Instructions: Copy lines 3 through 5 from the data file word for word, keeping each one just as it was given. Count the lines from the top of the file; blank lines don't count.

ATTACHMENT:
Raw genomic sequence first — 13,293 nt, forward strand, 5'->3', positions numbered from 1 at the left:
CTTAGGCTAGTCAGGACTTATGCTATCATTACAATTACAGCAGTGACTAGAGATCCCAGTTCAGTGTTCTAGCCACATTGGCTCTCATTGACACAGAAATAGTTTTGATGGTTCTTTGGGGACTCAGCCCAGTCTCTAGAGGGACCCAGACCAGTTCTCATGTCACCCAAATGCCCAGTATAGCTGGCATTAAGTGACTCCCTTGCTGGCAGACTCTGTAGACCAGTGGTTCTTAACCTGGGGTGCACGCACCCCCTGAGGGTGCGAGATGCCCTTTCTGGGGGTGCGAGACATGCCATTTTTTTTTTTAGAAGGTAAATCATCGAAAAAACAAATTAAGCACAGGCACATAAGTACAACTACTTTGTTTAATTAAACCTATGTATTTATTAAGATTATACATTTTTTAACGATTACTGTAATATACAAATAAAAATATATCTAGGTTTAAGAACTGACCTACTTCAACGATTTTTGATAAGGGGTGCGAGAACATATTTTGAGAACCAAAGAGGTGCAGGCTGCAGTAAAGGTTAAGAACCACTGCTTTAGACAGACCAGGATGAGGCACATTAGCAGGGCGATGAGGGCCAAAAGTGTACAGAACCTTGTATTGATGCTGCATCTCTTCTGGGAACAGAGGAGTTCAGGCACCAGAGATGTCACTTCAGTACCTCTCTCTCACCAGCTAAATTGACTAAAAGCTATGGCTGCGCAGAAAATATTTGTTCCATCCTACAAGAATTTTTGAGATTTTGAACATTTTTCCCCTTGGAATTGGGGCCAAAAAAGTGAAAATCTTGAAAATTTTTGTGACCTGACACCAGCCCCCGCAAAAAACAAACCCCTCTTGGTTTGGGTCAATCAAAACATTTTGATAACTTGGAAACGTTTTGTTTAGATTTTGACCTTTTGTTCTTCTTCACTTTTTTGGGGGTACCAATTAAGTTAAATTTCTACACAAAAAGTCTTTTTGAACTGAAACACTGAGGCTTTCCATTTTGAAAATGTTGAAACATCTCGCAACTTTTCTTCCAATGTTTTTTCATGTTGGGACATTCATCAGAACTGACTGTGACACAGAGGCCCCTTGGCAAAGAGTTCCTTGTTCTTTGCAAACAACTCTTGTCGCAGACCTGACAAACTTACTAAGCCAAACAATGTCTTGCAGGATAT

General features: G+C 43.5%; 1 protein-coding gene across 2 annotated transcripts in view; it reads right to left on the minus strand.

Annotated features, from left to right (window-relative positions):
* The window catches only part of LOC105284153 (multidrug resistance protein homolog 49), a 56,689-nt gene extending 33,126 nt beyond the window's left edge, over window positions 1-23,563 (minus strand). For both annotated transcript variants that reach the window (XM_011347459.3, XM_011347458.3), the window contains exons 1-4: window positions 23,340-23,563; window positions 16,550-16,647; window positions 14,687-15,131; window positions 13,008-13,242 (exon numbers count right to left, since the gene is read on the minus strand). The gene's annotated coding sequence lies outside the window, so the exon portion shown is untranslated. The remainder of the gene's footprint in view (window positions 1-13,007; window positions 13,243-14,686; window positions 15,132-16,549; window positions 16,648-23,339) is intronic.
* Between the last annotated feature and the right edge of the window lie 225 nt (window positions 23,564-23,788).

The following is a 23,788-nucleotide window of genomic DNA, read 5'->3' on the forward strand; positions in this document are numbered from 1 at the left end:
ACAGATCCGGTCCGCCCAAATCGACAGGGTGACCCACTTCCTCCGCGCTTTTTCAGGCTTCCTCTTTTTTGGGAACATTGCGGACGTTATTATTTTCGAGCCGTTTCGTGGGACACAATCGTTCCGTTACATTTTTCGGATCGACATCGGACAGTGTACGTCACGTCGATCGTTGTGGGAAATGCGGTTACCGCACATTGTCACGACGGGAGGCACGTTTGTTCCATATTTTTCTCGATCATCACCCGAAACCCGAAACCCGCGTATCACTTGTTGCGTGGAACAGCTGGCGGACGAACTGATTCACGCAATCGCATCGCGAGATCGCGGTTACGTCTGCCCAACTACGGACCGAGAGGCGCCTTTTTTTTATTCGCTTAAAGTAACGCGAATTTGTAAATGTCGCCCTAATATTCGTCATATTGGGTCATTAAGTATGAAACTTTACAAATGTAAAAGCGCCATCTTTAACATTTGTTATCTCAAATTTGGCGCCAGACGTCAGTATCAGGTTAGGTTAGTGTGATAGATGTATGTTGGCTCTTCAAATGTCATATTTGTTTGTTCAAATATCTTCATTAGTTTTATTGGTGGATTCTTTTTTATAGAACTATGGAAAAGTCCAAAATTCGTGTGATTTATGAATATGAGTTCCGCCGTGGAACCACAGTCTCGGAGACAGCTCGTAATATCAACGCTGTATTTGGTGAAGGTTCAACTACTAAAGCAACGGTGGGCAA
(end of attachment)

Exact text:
General features: G+C 43.5%; 1 protein-coding gene across 2 annotated transcripts in view; it reads right to left on the minus strand.

Annotated features, from left to right (window-relative positions):
* The window catches only part of LOC105284153 (multidrug resistance protein homolog 49), a 56,689-nt gene extending 33,126 nt beyond the window's left edge, over window positions 1-23,563 (minus strand). For both annotated transcript variants that reach the window (XM_011347459.3, XM_011347458.3), the window contains exons 1-4: window positions 23,340-23,563; window positions 16,550-16,647; window positions 14,687-15,131; window positions 13,008-13,242 (exon numbers count right to left, since the gene is read on the minus strand). The gene's annotated coding sequence lies outside the window, so the exon portion shown is untranslated. The remainder of the gene's footprint in view (window positions 1-13,007; window positions 13,243-14,686; window positions 15,132-16,549; window positions 16,648-23,339) is intronic.